If the election were an Oscar race…
Ex-Press film critic Katherine Monk says Justin Trudeau and the Liberals would walk the red carpet to the podium thanks to campaign spots that banged the magic gong of belief
By Katherine Monk
They can be as intoxicating as a deep whiff of gasoline — a head-rush that makes you step back with a dizzy feeling, and a brief sense of awe. Political ads are high-octane experiences that fire your brain cells with all the engineering of a German automobile, as well as all the crafty deception.
The very best ads are a high form of propaganda that can be called art (as long as you’re willing to defend Leni Riefenstahl and Triumph of the Will as a great piece of cinematic persuasion), and as the Canadian election campaign draws to a close and the pundits have had their say, it’s finally time time to look at the past 80 days through a slightly different lens: That of the film critic.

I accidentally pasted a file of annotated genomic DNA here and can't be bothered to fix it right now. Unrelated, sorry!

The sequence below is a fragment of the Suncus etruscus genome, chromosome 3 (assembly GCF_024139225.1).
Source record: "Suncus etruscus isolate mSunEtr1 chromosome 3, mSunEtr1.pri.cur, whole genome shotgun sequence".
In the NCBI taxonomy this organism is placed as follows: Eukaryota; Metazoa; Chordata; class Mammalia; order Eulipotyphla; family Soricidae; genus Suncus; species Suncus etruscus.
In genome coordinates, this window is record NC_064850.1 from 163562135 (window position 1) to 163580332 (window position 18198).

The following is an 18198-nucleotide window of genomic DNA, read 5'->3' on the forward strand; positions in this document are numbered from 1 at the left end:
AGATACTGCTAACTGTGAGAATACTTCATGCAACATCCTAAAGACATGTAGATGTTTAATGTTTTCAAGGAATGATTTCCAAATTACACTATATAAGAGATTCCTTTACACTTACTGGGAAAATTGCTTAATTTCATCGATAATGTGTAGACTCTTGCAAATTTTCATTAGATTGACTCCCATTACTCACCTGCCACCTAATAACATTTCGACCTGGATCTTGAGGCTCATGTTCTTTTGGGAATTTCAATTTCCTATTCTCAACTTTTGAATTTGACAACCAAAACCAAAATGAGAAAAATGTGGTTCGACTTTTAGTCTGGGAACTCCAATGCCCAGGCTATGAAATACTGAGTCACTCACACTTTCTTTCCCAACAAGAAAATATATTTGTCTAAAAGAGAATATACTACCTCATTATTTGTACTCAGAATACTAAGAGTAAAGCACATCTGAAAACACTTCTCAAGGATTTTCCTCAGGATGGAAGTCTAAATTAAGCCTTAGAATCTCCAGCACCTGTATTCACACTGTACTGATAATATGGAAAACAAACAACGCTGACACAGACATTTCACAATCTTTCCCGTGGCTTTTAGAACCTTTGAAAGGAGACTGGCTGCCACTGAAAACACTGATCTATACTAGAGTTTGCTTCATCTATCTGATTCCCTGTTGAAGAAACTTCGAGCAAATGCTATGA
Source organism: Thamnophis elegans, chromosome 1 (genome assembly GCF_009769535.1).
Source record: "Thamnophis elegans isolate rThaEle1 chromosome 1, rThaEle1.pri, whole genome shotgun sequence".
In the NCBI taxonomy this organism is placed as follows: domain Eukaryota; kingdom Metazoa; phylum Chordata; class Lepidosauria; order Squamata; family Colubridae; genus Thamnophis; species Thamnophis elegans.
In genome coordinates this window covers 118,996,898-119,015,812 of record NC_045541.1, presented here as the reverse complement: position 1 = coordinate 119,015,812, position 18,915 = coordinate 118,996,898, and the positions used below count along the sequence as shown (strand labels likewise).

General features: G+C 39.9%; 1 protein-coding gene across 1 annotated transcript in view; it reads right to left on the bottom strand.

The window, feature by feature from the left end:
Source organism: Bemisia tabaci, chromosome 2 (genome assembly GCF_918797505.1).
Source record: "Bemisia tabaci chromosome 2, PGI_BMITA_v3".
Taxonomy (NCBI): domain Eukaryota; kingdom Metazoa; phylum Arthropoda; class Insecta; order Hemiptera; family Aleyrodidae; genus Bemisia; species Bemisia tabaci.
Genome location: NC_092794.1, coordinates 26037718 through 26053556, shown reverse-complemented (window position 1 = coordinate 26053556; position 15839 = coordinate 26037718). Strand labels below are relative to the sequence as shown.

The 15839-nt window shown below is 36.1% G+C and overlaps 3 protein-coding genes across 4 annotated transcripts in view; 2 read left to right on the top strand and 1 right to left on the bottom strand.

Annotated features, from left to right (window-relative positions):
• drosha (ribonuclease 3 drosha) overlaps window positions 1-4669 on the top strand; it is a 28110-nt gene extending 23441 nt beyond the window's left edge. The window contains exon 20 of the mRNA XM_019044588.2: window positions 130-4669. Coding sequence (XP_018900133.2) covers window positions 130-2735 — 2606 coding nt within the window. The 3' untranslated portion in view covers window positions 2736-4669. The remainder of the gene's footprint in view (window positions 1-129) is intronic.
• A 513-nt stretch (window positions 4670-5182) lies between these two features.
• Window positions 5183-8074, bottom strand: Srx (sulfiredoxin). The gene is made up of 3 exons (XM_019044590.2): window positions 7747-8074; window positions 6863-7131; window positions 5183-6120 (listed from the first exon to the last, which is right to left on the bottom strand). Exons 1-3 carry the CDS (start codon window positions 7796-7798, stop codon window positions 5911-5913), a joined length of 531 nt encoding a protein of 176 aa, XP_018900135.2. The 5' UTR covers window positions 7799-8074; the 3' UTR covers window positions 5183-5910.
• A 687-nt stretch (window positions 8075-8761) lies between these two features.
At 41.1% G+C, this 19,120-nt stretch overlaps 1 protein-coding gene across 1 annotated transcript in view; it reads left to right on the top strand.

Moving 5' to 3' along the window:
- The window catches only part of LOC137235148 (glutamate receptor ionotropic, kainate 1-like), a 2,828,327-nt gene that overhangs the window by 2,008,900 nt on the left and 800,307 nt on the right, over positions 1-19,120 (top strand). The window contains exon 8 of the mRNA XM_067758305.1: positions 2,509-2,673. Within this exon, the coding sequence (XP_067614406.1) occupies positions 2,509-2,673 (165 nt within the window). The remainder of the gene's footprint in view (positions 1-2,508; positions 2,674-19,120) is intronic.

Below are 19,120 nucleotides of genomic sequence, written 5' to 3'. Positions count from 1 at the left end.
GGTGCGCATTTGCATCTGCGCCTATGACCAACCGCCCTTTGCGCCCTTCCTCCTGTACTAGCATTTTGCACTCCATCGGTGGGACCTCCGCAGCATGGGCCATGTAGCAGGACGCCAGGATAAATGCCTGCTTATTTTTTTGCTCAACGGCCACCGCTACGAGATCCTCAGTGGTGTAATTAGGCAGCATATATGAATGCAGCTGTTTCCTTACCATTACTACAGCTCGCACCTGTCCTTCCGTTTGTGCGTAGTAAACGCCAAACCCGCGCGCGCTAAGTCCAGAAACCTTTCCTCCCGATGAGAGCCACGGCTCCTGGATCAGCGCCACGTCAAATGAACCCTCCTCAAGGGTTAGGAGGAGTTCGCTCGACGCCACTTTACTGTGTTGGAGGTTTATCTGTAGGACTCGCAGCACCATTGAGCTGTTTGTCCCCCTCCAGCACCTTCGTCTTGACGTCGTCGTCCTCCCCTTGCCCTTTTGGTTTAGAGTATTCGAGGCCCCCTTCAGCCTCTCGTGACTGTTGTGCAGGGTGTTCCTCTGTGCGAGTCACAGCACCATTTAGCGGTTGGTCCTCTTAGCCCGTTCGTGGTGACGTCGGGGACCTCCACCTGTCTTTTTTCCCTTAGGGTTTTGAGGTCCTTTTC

Sure, I may not have the insights of Chantal Hébert or a grasp of the facts like Rosie Barton, but I know good cinema when I see it, so I’m going to call the election the way I’d call an Oscar race — based on buzz, random blather and a serious look at the marriage of imagery and message that makes a good movie, and a potentially vote-getting promo.
Each party flooded the airwaves and social media with a variety of ads over the past two months, some spots were tailor-made for specific audiences, and some were geared for mass viewing and aired during Blue Jays games and national newscasts. After surveying each party’s YouTube channel for the most-played and most prominent spots, I took a look at the field and found the two extremes — a best and a worst overall (listed below).